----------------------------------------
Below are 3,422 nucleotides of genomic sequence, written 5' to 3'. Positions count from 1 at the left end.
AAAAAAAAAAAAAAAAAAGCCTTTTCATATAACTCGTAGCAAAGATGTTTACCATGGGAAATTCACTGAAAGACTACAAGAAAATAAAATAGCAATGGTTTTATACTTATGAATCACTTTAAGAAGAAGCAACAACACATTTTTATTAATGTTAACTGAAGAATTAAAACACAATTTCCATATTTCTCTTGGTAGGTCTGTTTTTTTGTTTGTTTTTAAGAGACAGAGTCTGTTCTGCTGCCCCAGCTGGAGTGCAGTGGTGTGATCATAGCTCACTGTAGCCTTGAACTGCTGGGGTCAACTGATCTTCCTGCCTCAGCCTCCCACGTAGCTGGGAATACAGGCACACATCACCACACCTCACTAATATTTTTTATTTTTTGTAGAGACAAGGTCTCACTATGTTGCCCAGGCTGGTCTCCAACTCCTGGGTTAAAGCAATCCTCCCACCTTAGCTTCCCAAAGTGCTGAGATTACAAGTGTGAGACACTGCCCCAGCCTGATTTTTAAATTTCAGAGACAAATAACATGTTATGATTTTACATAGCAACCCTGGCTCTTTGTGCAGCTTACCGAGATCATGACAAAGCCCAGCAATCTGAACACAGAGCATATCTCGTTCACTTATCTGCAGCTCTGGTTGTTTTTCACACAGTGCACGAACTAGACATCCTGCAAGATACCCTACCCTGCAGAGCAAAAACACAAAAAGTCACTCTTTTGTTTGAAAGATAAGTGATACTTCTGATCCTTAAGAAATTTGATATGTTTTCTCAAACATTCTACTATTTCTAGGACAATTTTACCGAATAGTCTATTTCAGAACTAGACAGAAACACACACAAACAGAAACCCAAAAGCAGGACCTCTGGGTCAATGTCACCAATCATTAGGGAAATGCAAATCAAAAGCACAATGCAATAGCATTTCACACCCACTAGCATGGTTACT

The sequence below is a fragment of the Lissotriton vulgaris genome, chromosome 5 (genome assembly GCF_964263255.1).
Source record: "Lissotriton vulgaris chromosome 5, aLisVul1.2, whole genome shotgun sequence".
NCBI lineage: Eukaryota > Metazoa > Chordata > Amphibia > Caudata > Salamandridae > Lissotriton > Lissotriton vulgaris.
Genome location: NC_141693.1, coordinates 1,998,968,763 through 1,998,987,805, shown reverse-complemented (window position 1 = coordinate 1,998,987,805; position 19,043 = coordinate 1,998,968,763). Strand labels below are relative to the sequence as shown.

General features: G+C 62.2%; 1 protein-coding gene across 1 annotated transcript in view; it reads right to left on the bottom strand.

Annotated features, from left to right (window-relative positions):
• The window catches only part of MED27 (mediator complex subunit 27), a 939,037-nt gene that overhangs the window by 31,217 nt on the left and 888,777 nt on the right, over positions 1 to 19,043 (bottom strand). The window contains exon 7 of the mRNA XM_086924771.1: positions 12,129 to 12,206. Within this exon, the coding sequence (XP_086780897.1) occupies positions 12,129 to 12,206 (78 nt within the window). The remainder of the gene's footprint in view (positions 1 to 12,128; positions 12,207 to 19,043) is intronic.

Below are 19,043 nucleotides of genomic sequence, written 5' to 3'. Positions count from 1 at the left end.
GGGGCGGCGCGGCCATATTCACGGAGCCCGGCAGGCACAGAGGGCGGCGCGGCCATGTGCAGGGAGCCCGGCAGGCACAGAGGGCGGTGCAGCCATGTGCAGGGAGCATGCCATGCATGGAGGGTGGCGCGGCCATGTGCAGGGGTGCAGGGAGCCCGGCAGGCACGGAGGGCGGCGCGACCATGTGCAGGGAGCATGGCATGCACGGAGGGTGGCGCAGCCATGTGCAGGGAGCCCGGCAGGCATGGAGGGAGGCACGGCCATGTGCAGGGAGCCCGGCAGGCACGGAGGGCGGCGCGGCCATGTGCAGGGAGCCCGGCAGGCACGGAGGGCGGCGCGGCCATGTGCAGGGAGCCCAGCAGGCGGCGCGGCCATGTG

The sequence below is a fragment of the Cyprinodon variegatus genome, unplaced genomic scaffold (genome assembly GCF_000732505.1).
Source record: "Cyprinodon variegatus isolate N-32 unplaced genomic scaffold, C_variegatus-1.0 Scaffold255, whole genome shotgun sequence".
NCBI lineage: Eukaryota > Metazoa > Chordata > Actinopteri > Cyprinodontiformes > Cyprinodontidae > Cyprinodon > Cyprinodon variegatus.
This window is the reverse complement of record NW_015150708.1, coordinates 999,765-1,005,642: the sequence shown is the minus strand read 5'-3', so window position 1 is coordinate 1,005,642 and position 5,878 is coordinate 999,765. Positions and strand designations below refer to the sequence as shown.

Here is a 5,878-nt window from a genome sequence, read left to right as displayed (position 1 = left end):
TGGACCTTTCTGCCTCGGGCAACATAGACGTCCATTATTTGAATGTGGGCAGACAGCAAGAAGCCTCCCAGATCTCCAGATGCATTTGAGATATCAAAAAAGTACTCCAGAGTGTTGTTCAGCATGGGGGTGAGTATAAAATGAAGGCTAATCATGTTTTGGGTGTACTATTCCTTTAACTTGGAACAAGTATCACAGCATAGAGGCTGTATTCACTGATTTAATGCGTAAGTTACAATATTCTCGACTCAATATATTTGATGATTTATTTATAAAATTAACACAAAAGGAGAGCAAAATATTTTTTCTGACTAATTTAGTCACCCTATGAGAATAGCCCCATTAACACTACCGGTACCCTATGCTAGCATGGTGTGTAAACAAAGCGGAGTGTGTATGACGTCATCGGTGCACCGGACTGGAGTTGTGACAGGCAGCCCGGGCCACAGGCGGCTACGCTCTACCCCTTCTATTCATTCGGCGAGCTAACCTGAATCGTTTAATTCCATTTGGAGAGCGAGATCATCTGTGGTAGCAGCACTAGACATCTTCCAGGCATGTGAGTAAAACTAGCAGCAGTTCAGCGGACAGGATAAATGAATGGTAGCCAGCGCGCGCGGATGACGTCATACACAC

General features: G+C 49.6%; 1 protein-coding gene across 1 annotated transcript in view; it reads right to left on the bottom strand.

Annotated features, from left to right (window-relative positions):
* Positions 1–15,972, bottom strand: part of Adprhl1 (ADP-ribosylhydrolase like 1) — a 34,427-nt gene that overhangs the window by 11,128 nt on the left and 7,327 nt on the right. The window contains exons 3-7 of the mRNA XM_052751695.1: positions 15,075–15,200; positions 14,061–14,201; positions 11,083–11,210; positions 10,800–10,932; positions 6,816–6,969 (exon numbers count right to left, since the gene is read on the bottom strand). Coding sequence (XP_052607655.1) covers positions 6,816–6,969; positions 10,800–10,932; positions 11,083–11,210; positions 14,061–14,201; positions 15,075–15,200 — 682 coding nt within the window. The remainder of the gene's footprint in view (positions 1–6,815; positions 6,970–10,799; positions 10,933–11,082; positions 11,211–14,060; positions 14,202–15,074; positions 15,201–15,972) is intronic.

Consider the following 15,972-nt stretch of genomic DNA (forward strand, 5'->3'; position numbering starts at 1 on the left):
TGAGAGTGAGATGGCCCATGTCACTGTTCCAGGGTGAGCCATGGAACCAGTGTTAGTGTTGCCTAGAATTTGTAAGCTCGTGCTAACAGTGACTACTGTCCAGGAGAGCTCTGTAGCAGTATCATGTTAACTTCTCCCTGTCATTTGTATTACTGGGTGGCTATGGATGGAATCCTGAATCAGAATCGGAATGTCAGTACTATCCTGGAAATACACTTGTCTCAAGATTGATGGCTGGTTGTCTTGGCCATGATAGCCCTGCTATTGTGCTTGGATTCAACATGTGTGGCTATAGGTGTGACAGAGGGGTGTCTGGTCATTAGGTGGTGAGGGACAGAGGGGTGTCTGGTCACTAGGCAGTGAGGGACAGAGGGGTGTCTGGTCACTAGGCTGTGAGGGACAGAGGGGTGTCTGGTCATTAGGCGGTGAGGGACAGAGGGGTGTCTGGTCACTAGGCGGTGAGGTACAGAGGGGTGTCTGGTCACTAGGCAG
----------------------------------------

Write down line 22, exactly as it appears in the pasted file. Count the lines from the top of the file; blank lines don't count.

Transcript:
TGAGAGTGAGATGGCCCATGTCACTGTTCCAGGGTGAGCCATGGAACCAGTGTTAGTGTTGCCTAGAATTTGTAAGCTCGTGCTAACAGTGACTACTGTCCAGGAGAGCTCTGTAGCAGTATCATGTTAACTTCTCCCTGTCATTTGTATTACTGGGTGGCTATGGATGGAATCCTGAATCAGAATCGGAATGTCAGTACTATCCTGGAAATACACTTGTCTCAAGATTGATGGCTGGTTGTCTTGGCCATGATAGCCCTGCTATTGTGCTTGGATTCAACATGTGTGGCTATAGGTGTGACAGAGGGGTGTCTGGTCATTAGGTGGTGAGGGACAGAGGGGTGTCTGGTCACTAGGCAGTGAGGGACAGAGGGGTGTCTGGTCACTAGGCTGTGAGGGACAGAGGGGTGTCTGGTCATTAGGCGGTGAGGGACAGAGGGGTGTCTGGTCACTAGGCGGTGAGGTACAGAGGGGTGTCTGGTCACTAGGCAG